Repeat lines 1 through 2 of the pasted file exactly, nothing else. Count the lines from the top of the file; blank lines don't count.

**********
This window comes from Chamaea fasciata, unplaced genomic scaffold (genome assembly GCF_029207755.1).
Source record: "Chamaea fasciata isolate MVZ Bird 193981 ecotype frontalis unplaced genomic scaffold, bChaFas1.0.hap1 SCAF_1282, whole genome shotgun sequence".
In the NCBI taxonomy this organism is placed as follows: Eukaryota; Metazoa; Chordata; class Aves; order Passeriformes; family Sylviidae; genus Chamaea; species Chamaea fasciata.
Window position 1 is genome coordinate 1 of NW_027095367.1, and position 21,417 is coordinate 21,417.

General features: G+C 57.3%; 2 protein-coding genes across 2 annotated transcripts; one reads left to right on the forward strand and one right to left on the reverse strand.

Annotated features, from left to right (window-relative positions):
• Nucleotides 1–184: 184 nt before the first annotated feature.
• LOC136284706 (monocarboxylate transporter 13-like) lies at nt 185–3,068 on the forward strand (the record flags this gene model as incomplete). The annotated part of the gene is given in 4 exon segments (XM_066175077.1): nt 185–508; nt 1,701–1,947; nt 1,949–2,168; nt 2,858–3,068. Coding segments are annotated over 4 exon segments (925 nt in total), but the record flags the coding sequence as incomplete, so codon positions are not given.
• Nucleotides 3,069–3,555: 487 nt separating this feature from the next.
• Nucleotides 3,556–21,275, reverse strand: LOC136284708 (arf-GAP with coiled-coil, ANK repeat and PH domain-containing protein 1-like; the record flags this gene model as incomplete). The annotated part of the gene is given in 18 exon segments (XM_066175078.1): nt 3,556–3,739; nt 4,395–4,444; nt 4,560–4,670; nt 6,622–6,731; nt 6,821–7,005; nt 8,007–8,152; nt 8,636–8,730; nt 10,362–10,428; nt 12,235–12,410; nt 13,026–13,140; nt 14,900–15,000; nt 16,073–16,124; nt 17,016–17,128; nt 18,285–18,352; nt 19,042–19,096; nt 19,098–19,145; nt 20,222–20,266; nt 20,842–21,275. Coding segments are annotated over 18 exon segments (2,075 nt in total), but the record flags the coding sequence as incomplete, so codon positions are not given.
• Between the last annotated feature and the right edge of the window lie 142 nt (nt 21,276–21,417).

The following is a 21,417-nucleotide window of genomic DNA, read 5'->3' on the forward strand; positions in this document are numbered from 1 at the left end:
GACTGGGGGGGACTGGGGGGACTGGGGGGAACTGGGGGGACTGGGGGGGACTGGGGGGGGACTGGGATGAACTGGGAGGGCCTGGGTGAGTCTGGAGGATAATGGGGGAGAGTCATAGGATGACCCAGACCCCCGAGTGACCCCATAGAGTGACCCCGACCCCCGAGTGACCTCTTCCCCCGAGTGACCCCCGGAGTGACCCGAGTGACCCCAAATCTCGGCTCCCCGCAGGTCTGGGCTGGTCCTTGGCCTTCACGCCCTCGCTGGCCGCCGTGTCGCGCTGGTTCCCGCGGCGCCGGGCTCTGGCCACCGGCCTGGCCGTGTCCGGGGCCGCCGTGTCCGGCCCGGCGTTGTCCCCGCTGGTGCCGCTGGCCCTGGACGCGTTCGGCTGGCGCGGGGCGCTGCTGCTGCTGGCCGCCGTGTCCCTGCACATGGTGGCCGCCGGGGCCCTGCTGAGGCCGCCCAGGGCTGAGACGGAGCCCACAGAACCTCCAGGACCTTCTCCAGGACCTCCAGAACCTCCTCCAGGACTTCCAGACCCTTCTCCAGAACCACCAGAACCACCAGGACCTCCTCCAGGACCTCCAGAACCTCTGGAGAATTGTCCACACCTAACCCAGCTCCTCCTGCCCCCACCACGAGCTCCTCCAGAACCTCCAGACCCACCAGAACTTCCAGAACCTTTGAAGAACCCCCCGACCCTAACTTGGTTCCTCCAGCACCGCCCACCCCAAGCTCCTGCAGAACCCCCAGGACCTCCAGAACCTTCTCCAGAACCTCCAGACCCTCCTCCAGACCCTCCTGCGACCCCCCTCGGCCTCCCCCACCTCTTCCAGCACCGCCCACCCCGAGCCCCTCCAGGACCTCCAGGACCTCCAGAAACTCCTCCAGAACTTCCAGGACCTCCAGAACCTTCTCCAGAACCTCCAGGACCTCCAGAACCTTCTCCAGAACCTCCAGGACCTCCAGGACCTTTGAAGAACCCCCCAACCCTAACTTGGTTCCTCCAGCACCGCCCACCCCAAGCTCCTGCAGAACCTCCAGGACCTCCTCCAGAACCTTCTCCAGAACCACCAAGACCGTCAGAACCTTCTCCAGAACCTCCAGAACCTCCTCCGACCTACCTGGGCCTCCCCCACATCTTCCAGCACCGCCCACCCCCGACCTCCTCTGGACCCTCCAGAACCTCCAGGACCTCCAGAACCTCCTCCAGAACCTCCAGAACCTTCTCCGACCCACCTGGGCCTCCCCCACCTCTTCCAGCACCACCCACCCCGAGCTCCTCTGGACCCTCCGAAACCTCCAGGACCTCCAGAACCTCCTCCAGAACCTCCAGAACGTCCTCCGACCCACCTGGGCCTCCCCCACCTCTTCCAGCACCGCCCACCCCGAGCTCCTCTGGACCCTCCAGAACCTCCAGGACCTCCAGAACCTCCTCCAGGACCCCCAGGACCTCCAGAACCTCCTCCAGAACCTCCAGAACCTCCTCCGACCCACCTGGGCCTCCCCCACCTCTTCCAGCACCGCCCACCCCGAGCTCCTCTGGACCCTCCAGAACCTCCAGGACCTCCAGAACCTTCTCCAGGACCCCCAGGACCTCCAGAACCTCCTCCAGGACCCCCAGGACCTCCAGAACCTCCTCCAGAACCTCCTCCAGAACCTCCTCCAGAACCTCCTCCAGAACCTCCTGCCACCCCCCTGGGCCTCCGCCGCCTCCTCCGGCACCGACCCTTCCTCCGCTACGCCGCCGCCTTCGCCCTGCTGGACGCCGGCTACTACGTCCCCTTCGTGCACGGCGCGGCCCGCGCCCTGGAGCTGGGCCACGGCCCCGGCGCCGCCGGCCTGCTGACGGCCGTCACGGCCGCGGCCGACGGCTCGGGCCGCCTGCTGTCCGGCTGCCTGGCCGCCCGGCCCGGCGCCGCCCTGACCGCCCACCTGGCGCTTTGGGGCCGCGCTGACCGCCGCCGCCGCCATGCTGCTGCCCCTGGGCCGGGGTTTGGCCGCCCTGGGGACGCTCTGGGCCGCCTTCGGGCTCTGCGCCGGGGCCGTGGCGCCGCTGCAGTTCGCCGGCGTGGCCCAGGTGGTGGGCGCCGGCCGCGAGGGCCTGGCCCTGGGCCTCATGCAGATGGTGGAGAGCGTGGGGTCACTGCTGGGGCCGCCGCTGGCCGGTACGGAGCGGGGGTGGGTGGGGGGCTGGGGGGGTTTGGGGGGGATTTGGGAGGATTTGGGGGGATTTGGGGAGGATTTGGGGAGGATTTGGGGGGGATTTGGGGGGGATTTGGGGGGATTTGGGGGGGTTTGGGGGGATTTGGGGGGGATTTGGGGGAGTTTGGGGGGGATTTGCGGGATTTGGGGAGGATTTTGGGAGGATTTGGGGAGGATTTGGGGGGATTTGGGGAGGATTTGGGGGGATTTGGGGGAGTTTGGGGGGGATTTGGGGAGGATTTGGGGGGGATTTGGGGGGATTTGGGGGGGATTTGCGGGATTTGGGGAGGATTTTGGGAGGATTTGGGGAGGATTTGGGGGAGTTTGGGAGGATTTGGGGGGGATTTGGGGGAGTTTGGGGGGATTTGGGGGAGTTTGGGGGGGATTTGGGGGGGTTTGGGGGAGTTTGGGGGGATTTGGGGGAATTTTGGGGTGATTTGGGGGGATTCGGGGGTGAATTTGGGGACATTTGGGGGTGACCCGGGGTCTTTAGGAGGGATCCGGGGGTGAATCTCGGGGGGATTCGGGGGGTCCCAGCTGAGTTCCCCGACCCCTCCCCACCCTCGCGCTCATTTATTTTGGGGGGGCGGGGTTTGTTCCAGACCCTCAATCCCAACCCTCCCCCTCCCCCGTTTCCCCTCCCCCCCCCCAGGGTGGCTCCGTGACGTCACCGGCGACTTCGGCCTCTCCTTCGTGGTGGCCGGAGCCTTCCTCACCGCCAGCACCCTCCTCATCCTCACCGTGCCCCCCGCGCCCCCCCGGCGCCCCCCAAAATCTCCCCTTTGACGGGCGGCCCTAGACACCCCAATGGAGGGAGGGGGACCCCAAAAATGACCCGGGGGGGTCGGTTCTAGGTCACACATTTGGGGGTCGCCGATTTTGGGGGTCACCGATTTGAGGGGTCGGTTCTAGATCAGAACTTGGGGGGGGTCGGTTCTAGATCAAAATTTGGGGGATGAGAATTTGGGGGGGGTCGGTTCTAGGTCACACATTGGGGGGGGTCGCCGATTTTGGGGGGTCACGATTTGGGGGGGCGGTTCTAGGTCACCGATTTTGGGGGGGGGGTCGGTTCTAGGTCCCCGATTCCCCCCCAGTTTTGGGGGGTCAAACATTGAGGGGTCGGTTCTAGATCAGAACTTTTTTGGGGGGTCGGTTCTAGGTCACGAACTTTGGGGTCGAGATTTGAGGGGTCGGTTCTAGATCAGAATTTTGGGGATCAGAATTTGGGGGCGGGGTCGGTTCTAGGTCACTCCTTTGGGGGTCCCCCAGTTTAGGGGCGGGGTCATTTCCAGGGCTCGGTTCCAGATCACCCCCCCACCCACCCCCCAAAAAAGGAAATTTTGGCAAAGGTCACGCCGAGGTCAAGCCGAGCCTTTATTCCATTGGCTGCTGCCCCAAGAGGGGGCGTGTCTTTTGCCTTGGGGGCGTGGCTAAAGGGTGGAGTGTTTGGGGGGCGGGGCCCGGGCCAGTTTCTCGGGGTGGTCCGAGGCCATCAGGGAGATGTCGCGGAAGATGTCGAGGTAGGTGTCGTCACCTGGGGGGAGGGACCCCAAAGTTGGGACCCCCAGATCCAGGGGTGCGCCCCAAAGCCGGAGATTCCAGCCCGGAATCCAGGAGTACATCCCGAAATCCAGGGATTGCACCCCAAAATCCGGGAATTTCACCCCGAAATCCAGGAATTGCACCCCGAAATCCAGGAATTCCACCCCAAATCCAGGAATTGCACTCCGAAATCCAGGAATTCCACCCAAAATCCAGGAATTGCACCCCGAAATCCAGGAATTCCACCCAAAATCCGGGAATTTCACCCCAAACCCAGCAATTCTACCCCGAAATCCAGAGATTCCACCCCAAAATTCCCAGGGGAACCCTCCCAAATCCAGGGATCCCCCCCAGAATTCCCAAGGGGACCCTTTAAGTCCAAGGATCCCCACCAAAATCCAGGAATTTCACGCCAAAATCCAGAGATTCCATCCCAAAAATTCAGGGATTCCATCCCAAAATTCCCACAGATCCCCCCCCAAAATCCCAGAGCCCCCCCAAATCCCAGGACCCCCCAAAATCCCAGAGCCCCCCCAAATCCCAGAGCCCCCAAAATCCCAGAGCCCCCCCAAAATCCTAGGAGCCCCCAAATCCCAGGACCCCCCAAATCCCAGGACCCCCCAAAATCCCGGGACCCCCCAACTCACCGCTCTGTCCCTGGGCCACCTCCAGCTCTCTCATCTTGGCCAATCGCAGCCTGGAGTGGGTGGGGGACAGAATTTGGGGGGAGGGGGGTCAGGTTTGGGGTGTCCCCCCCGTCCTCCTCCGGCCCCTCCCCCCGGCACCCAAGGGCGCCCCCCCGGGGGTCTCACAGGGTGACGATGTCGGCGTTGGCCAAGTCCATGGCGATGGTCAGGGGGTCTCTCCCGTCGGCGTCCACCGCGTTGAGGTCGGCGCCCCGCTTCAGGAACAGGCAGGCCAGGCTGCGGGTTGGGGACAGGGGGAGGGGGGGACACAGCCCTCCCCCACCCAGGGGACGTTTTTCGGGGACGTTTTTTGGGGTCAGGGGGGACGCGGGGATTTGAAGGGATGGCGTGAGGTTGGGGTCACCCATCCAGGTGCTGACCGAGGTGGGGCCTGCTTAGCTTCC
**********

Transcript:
This window comes from Chamaea fasciata, unplaced genomic scaffold (genome assembly GCF_029207755.1).
Source record: "Chamaea fasciata isolate MVZ Bird 193981 ecotype frontalis unplaced genomic scaffold, bChaFas1.0.hap1 SCAF_1282, whole genome shotgun sequence".